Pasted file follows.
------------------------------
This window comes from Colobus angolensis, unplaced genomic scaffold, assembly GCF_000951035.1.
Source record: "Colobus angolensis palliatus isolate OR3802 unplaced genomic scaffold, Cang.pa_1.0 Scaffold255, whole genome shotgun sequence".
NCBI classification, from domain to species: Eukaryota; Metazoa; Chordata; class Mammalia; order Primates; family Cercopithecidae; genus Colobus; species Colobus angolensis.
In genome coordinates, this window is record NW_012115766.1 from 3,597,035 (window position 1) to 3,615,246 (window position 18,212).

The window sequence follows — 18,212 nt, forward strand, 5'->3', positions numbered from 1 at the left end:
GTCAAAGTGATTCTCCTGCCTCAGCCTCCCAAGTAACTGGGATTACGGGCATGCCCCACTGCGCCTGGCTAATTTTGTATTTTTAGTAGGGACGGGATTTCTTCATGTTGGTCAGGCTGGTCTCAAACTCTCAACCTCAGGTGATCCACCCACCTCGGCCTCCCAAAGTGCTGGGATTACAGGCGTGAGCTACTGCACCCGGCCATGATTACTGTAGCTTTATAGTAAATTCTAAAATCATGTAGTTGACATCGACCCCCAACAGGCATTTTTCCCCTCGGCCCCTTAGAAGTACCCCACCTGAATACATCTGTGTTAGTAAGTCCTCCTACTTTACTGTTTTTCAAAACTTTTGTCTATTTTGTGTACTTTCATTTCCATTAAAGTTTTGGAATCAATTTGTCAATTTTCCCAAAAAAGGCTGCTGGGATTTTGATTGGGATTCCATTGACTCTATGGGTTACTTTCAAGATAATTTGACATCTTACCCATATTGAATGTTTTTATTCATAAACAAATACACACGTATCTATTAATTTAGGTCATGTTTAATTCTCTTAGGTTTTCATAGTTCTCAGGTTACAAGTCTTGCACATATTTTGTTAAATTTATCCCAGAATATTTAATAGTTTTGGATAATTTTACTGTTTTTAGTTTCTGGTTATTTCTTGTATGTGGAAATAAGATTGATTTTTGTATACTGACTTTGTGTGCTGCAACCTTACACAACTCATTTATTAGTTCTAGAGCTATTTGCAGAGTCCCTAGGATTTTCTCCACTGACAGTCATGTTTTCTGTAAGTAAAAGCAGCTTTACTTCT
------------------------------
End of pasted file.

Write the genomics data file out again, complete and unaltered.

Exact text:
This window comes from Colobus angolensis, unplaced genomic scaffold, assembly GCF_000951035.1.
Source record: "Colobus angolensis palliatus isolate OR3802 unplaced genomic scaffold, Cang.pa_1.0 Scaffold255, whole genome shotgun sequence".
NCBI classification, from domain to species: Eukaryota; Metazoa; Chordata; class Mammalia; order Primates; family Cercopithecidae; genus Colobus; species Colobus angolensis.
In genome coordinates, this window is record NW_012115766.1 from 3,597,035 (window position 1) to 3,615,246 (window position 18,212).

The window sequence follows — 18,212 nt, forward strand, 5'->3', positions numbered from 1 at the left end:
GTCAAAGTGATTCTCCTGCCTCAGCCTCCCAAGTAACTGGGATTACGGGCATGCCCCACTGCGCCTGGCTAATTTTGTATTTTTAGTAGGGACGGGATTTCTTCATGTTGGTCAGGCTGGTCTCAAACTCTCAACCTCAGGTGATCCACCCACCTCGGCCTCCCAAAGTGCTGGGATTACAGGCGTGAGCTACTGCACCCGGCCATGATTACTGTAGCTTTATAGTAAATTCTAAAATCATGTAGTTGACATCGACCCCCAACAGGCATTTTTCCCCTCGGCCCCTTAGAAGTACCCCACCTGAATACATCTGTGTTAGTAAGTCCTCCTACTTTACTGTTTTTCAAAACTTTTGTCTATTTTGTGTACTTTCATTTCCATTAAAGTTTTGGAATCAATTTGTCAATTTTCCCAAAAAAGGCTGCTGGGATTTTGATTGGGATTCCATTGACTCTATGGGTTACTTTCAAGATAATTTGACATCTTACCCATATTGAATGTTTTTATTCATAAACAAATACACACGTATCTATTAATTTAGGTCATGTTTAATTCTCTTAGGTTTTCATAGTTCTCAGGTTACAAGTCTTGCACATATTTTGTTAAATTTATCCCAGAATATTTAATAGTTTTGGATAATTTTACTGTTTTTAGTTTCTGGTTATTTCTTGTATGTGGAAATAAGATTGATTTTTGTATACTGACTTTGTGTGCTGCAACCTTACACAACTCATTTATTAGTTCTAGAGCTATTTGCAGAGTCCCTAGGATTTTCTCCACTGACAGTCATGTTTTCTGTAAGTAAAAGCAGCTTTACTTCT